An all-day gathering at Drew University in Madison on Thursday, April 16, will examine the complicity of doctors in the atrocities committed by the Nazis during World War II.
Dr. Stacy Gallin, an adjunct assistant professor and director of Drew’s Medical Humanities Program, is organizing the gathering in conjunction with the Drew University Center for Holocaust/Genocide Studies. She is working with Philip Scibilia, director of Drew’s Medical Humanities Program.
Organizers say the timing, on Yom Hashoa, or Holocaust Remembrance Day, is “an attempt to honor the memory of those whose lives were irrevocably changed by Nazi medicine during the Holocaust.”
Gallin, 35, grew up in West Orange, in a family not directly affected by the Holocaust. Her concern with the subject grew as she studied the impact of eugenics, doing her doctoral studies in medical humanities at Drew.
“I feel a responsibility for making the world a better place than I found it, and a safe place for my two sons,” she said.
Seven decades after World War II, Gallin sees an urgent challenge “to ensure that advances in science and technology benefit humanity, and not the other way around — as happened in Nazi Germany.” Gallin is hoping the conference is the start of something more lasting at Drew: a long-term program dealing with bioethical issues arising from the World War II era.
The event, titled “Reflecting on the Past to Protect the Future: A Conference on Medicine, Ethics, and the Holocaust,” will explore the modern ramifications for medicine, science, human rights, ethics, and health-care policy.
It has the support of — among other organizations — the United States Holocaust Memorial Museum and the Houston-based Center for Medicine After the Holocaust.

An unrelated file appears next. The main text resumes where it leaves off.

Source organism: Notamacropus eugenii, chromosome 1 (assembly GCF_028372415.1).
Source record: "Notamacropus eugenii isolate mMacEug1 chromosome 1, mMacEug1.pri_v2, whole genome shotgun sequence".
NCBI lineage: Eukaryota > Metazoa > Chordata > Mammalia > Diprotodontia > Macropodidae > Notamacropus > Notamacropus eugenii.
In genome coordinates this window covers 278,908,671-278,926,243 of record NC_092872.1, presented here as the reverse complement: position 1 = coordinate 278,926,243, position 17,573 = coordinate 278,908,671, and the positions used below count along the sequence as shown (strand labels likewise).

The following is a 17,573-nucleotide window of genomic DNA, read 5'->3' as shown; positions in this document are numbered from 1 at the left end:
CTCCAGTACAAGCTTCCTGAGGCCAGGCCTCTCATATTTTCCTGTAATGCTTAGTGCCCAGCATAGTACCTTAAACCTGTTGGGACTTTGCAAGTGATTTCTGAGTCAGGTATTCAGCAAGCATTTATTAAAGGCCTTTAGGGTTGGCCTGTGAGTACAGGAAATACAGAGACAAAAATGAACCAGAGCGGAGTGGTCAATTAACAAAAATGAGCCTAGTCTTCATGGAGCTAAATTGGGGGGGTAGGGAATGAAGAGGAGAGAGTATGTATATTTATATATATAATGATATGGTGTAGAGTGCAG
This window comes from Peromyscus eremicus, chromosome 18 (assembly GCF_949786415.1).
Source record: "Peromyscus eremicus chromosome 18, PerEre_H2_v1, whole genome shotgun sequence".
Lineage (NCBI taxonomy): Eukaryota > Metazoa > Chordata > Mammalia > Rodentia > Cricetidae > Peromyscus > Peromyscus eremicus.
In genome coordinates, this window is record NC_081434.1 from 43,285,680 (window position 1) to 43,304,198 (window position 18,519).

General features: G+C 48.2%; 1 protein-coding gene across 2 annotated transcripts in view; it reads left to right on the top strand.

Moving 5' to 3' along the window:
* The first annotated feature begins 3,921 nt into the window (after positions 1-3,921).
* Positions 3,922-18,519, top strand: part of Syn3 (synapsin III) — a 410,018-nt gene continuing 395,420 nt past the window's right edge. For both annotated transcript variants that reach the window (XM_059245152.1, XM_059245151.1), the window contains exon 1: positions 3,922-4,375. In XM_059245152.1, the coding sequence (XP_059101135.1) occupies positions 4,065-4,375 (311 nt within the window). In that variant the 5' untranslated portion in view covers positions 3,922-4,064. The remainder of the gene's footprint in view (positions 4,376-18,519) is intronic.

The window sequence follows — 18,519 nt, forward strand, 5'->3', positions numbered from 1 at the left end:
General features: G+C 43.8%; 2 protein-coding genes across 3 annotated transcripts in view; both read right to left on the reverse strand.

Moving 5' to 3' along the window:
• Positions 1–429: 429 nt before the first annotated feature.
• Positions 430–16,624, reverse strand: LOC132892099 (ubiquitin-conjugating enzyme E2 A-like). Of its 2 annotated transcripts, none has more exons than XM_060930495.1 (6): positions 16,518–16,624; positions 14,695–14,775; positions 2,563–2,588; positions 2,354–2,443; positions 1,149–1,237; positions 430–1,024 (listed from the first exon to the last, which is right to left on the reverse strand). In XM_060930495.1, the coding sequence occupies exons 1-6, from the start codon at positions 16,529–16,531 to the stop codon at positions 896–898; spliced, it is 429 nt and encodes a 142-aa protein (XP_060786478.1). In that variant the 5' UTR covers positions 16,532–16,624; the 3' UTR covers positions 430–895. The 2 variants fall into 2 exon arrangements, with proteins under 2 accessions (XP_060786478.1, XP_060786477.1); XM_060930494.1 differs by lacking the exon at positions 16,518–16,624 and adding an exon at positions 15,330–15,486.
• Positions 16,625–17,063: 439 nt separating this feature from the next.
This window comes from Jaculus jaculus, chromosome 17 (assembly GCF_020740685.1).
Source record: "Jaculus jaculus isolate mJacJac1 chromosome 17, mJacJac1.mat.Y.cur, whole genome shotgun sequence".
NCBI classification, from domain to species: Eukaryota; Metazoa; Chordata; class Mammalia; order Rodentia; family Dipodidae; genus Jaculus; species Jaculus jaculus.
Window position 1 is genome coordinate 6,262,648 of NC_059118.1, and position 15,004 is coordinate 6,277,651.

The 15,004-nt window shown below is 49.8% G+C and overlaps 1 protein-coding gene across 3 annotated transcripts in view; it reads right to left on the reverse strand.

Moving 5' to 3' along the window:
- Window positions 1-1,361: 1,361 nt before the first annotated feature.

Dr. Allen Menkin is one of the organizers. As a young medical student, he wrote an essay on “the complicity of the German medical community” in the horrors of the Holocaust. At the time, he recalled, he was baffled by how doctors regarded as the “cream of the world’s medical community” could “abandon their ethics wholesale.”
Now, after decades of family practice and involvement in various community-oriented medical programs, he is less judgmental but even more alarmed.
“The doctors who testified at Nuremberg were all employees of the state,” he said. “They were neutral, amoral; they said they followed orders — like employees nowadays focusing exclusively on the good of a company.”
Keynote speaker Arthur L. Caplan will discuss “Euthanasia in Germany, Assisted Dying in Europe and the U.S. Today — What Are the Lessons from the Past?” Caplan is the Drs. William F. and Virginia Connolly Mitty professor and founding director of the Division of Medical Ethics at New York University Langone Medical Center.
Caplan said the Holocaust is not taught widely enough in medical schools “as a key lesson about sophisticated doctors letting racism and dehumanized thinking distort their values.” He told NJ Jewish News, “It is used too frequently in off-the-cuff references which are often not apt or appropriate, such as ‘Animal experimentation is a holocaust,’ or ‘Legalizing aid in dying will lead to Nazi euthanasia,’ or ‘Stem cell research is akin to Nazi barbarity.’”
He said he would like to see the event at Drew lead to “a better understanding of what happened in Germany and why.”
Other leading figures in the field will speak during the day, or take part in panel discussions. They include Tessa Chelouche, Patricia Herber Rice, Michael Berenbaum, Michael Perlin, and Allen Keller.